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Homegrown Rebel: An Interview with Kirk Marcolina and Matthew Pond on The Life and Crimes of Doris Payne

By Matthew Sorrento. Beginning as a rather conventional documentary – at times so familiar we fear it will play like formulaic television – The Life and Crimes of Doris Payne soon finds a matter-of-fact style that nicely reflects its subject. A career jewelry thief, Doris Payne (born 1930) has used swift methods while never losing […]

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For and Against the Grand Narrative: The Hollywood War Film by Daniel Binns

A Book Review Essay by Matthew Sorrento. Genre studies, whether treating film genre history as evolutionary or as cycles, always has to fight the charge that genre films are conservative by nature. In Judith Hess Wright’s rather compelling estimation (if limiting), the films always look back to the past to endorse the ideas and social […]

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On Compiling The Encyclopedia of Racism in American Film

Editor Salvador Jiménez Murguia recently published The Encyclopedia of Racism in American Film (Rowman & Littlefield, 2018), a project that covers the breadth of material it promises and features work by several top scholars in film, including Film International Co-Editor Matthew Sorrento and contributor Tom Ue. Murguia discusses the project below. In the intro, you discuss your early love […]

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Misapprehension of the Mainstream: Darkest Hour

By Dean Goldberg. Like many a baby-boomer it was television that brought the movies into my life and introduced me to the world of visual storytelling. If I had to pick a film that set the spark that became a full-fledged fire as I got older, it would have to be The Magnificent Seven (1961), directed […]

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More Than a Headrush: Frank Henenlotter’s Brain Damage (1988)

By Matthew Sorrento. After the release of his horror-comedy Re-Animator (1985), debuting filmmaker Stuart Gordon was very conscious that the film would be treated as his yardstick – against which his later work would be judged. (1) No stranger to having his worked critiqued, Gordon already directed for the stage in Chicago and used the […]

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Call for Submissions: The Trail of the Zodiac Killer – Essays on Popular Culture (Edited Collection)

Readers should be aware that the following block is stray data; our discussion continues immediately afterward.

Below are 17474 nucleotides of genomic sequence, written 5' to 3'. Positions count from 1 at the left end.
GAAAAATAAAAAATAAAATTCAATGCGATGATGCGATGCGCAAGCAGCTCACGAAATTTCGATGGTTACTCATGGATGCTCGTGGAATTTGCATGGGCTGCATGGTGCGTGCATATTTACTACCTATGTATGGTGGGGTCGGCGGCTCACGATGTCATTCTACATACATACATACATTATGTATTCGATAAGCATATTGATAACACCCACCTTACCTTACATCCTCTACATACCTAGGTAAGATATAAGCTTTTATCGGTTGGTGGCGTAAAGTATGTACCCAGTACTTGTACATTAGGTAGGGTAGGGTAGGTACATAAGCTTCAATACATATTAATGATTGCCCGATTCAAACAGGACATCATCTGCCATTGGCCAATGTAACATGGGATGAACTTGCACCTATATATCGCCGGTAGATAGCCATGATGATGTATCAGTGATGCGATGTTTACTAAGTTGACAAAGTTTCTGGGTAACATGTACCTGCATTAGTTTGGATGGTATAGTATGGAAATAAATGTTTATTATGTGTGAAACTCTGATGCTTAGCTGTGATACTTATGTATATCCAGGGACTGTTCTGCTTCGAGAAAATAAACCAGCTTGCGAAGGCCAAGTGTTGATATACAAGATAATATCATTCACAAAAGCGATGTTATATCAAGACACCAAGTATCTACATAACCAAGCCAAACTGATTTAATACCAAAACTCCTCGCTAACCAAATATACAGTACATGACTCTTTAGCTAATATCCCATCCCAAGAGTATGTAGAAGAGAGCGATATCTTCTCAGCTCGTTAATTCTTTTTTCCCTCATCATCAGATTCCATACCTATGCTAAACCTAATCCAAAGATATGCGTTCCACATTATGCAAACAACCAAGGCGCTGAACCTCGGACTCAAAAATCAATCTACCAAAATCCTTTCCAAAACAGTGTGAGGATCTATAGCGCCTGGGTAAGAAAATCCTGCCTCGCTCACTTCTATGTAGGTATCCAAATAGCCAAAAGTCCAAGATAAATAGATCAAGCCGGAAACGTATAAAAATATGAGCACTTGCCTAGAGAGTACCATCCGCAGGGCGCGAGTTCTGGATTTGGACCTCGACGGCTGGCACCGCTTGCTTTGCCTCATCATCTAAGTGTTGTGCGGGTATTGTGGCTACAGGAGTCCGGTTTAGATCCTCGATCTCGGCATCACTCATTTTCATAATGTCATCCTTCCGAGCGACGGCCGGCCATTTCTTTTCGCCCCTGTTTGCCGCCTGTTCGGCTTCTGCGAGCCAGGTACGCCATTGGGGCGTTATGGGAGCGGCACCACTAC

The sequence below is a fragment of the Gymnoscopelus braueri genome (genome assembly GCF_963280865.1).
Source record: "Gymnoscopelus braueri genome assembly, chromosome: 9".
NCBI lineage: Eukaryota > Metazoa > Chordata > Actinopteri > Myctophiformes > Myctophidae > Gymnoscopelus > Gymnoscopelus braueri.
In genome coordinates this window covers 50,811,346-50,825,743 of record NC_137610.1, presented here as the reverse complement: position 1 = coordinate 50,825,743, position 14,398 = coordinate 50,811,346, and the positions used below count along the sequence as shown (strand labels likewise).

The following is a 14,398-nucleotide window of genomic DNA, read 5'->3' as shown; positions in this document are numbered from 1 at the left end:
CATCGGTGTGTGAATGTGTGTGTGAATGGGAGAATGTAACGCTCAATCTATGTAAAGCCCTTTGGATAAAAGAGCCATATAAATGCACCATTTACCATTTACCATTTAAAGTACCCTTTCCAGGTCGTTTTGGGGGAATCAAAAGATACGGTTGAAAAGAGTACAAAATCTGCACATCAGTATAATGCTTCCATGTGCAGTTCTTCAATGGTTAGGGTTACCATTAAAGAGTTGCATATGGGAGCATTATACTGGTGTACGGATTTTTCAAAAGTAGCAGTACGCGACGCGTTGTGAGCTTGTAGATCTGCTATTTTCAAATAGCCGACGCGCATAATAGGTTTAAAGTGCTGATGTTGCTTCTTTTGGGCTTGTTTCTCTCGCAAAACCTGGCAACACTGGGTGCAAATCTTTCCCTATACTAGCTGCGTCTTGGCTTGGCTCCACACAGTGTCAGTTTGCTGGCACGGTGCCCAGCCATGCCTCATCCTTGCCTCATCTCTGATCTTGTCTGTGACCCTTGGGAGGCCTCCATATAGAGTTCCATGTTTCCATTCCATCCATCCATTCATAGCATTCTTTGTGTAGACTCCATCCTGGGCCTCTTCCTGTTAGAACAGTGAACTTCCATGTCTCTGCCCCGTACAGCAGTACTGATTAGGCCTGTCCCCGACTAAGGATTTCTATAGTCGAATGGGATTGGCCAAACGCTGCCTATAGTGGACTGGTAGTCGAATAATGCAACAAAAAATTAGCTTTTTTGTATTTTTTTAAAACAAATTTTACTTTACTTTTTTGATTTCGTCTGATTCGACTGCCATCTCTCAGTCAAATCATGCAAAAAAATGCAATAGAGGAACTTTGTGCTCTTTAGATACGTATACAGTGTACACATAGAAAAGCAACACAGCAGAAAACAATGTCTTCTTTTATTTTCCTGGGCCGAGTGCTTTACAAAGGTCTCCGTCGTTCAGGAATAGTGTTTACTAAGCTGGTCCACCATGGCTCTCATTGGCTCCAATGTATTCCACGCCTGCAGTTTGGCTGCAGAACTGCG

This past spring marked the tenth anniversary of the release of David Fincher’s Zodiac, the legacy of which continues to increase. Viewers and scholars continue to analyze the narrative power of Fincher and screenwriter-producer James Vanderbilt’s journalistic rendition – based on Robert Graysmith’s gripping works of journalism – of the events surrounding the actions of […]

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Still More to the Story: I Am a Fugitive from a Chain Gang! by Scott Allen Nollen and Paul Muni by Michael B. Druxman

A Book Review Essay by Matthew Sorrento. It may be tempting to recommend Scarface (1932) or Little Caesar (1930) as a first viewing to newcomers of pre-Code. However, Mervyn LeRoy’s I Am A Fugitive from A Chain Gang! (1932) or the similarly powerful Wild Boys of the Road (William Wellman, 1933) are stronger choices with […]

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Writing Our Future: The Inauguration, Alternate Inauguration Ball, and Protests

January 19th to the 21st will bring Trump’s inauguration, a Peace Ball (with Angela Davis and Solange), and street protests, including the Inauguration Day Freedom Protest on Freedom Plaza, DC, the Bridge Together in Golden Gate Park, and the 200,000 Women’s March. How can we quickly document and analyze these unfolding events in a way […]

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A Lover of Dreams, But Not Freud: Michel Gondry on Microbe & Gasoline

By Matthew Sorrento. Though obviously concerned with the dream life, Michel Gondry also focuses on the desires we have while awake. As an artist he aims to deliver dreamlike visions in relatable movie scenes. The variety of his surreal features – Eternal Sunshine of the Spotless Mind (2003), The Science of Sleep (2006), Mood Indigo (2013), and […]

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Framing Law and Crime: An Interdisciplinary Anthology from Rowman & Littlefield/Fairleigh Dickinson University Press

In April, 2016, the Fairleigh Dickinson University Press and Rowman & Littlefield will release Framing Law and Crime: An Interdisciplinary Anthology, edited by Caroline Joan “Kay” Picart, Michael Hviid Jacobsen and Cecil Greek; Picart, Jacobsen and Greek also authored and co-authored individual chapters in the book. The edited collection was published as one of the first books […]

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